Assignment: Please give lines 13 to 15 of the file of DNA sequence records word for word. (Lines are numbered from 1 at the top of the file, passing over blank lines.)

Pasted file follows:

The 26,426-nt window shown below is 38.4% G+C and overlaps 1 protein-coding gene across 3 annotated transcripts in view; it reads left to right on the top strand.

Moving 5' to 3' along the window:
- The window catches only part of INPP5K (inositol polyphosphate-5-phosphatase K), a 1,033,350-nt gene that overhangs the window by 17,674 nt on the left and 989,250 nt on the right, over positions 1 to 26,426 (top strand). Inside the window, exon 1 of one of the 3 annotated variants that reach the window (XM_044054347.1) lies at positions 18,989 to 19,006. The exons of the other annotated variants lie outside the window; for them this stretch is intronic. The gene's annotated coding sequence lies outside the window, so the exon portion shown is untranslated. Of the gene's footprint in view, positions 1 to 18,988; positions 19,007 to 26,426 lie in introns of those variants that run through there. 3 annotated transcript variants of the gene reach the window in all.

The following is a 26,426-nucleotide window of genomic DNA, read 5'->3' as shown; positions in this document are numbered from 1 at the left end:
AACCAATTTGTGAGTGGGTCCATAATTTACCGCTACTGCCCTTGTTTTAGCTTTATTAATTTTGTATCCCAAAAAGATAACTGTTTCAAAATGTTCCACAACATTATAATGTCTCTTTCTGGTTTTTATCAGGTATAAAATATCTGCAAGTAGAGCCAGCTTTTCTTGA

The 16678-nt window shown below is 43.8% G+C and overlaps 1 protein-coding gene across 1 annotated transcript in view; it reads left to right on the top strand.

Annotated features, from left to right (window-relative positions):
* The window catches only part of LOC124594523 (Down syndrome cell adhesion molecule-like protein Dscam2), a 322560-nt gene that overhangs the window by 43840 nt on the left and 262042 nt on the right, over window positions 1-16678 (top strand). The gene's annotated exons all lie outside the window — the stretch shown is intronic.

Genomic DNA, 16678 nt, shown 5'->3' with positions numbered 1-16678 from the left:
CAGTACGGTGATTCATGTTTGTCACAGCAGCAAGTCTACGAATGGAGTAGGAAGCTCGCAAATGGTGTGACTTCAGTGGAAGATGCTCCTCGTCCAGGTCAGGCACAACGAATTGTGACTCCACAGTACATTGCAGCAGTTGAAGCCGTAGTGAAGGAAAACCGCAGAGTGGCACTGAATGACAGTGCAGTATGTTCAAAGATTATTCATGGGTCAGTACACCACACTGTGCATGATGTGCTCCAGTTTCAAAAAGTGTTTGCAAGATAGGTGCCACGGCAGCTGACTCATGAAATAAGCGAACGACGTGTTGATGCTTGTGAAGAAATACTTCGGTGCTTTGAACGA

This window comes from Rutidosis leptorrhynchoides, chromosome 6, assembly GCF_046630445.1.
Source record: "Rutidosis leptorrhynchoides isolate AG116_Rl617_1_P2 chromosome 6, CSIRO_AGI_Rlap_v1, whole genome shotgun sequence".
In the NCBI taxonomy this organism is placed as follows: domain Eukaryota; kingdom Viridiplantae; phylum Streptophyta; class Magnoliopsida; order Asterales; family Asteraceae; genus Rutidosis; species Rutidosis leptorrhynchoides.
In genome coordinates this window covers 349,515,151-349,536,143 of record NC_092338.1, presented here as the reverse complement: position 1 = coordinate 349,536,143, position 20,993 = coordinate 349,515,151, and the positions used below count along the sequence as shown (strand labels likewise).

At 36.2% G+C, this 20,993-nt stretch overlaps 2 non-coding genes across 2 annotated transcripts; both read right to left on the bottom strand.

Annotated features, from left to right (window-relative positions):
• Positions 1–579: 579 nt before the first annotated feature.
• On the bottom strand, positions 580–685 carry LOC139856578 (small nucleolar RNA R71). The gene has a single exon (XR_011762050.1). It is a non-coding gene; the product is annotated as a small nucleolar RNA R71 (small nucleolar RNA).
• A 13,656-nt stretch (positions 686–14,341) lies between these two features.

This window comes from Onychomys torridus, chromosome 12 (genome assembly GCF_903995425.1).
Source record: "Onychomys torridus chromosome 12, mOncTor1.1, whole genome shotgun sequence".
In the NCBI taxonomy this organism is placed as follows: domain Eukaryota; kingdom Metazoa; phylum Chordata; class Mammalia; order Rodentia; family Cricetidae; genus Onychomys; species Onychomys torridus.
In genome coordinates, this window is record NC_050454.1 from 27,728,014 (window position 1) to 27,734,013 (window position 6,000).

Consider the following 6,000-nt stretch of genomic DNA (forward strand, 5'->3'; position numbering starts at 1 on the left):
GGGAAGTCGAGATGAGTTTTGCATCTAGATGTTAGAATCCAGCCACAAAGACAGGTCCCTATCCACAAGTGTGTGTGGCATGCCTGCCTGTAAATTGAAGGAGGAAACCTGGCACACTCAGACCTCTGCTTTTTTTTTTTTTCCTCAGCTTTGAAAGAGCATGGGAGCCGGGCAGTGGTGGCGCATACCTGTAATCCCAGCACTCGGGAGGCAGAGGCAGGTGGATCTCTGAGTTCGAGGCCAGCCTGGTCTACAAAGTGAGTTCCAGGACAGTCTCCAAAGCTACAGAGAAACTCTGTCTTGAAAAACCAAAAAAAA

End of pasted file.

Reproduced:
In the NCBI taxonomy this organism is placed as follows: domain Eukaryota; kingdom Viridiplantae; phylum Streptophyta; class Magnoliopsida; order Asterales; family Asteraceae; genus Rutidosis; species Rutidosis leptorrhynchoides.
In genome coordinates this window covers 349,515,151-349,536,143 of record NC_092338.1, presented here as the reverse complement: position 1 = coordinate 349,536,143, position 20,993 = coordinate 349,515,151, and the positions used below count along the sequence as shown (strand labels likewise).

At 36.2% G+C, this 20,993-nt stretch overlaps 2 non-coding genes across 2 annotated transcripts; both read right to left on the bottom strand.